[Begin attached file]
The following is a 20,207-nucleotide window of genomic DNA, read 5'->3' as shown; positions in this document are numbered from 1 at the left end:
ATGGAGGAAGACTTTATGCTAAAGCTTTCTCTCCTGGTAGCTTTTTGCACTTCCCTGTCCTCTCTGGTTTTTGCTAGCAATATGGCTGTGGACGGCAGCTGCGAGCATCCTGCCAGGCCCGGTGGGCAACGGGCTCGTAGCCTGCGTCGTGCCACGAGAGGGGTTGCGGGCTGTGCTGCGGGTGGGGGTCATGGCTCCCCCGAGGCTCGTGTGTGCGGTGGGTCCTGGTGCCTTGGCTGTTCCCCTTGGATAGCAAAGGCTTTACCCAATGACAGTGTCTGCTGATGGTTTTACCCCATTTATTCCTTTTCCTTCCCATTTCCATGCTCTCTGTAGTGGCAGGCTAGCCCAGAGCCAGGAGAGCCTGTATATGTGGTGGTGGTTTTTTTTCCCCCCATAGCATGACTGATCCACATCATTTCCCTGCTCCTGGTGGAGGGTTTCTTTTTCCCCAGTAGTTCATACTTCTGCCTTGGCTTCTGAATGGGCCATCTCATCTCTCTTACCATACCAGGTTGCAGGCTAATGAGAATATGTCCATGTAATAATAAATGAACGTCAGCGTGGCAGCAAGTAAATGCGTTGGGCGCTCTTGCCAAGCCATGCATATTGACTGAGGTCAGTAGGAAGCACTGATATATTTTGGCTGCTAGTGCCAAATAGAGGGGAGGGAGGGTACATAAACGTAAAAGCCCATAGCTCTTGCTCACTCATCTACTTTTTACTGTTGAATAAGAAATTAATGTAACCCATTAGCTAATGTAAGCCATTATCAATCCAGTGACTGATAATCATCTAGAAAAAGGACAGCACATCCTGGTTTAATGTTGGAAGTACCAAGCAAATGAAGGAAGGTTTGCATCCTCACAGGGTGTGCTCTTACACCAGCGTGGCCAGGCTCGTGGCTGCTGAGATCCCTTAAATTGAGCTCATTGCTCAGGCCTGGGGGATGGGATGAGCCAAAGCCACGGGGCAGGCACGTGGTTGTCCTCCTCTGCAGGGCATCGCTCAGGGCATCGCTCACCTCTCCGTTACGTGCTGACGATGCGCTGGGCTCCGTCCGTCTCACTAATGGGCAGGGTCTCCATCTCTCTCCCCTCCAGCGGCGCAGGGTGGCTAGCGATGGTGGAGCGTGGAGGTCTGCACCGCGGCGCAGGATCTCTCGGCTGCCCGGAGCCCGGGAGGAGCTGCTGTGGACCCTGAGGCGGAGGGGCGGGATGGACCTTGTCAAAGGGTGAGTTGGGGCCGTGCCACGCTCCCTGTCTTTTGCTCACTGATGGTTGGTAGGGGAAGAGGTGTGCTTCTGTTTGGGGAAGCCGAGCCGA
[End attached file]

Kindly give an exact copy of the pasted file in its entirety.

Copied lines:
The following is a 20,207-nucleotide window of genomic DNA, read 5'->3' as shown; positions in this document are numbered from 1 at the left end:
ATGGAGGAAGACTTTATGCTAAAGCTTTCTCTCCTGGTAGCTTTTTGCACTTCCCTGTCCTCTCTGGTTTTTGCTAGCAATATGGCTGTGGACGGCAGCTGCGAGCATCCTGCCAGGCCCGGTGGGCAACGGGCTCGTAGCCTGCGTCGTGCCACGAGAGGGGTTGCGGGCTGTGCTGCGGGTGGGGGTCATGGCTCCCCCGAGGCTCGTGTGTGCGGTGGGTCCTGGTGCCTTGGCTGTTCCCCTTGGATAGCAAAGGCTTTACCCAATGACAGTGTCTGCTGATGGTTTTACCCCATTTATTCCTTTTCCTTCCCATTTCCATGCTCTCTGTAGTGGCAGGCTAGCCCAGAGCCAGGAGAGCCTGTATATGTGGTGGTGGTTTTTTTTCCCCCCATAGCATGACTGATCCACATCATTTCCCTGCTCCTGGTGGAGGGTTTCTTTTTCCCCAGTAGTTCATACTTCTGCCTTGGCTTCTGAATGGGCCATCTCATCTCTCTTACCATACCAGGTTGCAGGCTAATGAGAATATGTCCATGTAATAATAAATGAACGTCAGCGTGGCAGCAAGTAAATGCGTTGGGCGCTCTTGCCAAGCCATGCATATTGACTGAGGTCAGTAGGAAGCACTGATATATTTTGGCTGCTAGTGCCAAATAGAGGGGAGGGAGGGTACATAAACGTAAAAGCCCATAGCTCTTGCTCACTCATCTACTTTTTACTGTTGAATAAGAAATTAATGTAACCCATTAGCTAATGTAAGCCATTATCAATCCAGTGACTGATAATCATCTAGAAAAAGGACAGCACATCCTGGTTTAATGTTGGAAGTACCAAGCAAATGAAGGAAGGTTTGCATCCTCACAGGGTGTGCTCTTACACCAGCGTGGCCAGGCTCGTGGCTGCTGAGATCCCTTAAATTGAGCTCATTGCTCAGGCCTGGGGGATGGGATGAGCCAAAGCCACGGGGCAGGCACGTGGTTGTCCTCCTCTGCAGGGCATCGCTCAGGGCATCGCTCACCTCTCCGTTACGTGCTGACGATGCGCTGGGCTCCGTCCGTCTCACTAATGGGCAGGGTCTCCATCTCTCTCCCCTCCAGCGGCGCAGGGTGGCTAGCGATGGTGGAGCGTGGAGGTCTGCACCGCGGCGCAGGATCTCTCGGCTGCCCGGAGCCCGGGAGGAGCTGCTGTGGACCCTGAGGCGGAGGGGCGGGATGGACCTTGTCAAAGGGTGAGTTGGGGCCGTGCCACGCTCCCTGTCTTTTGCTCACTGATGGTTGGTAGGGGAAGAGGTGTGCTTCTGTTTGGGGAAGCCGAGCCGA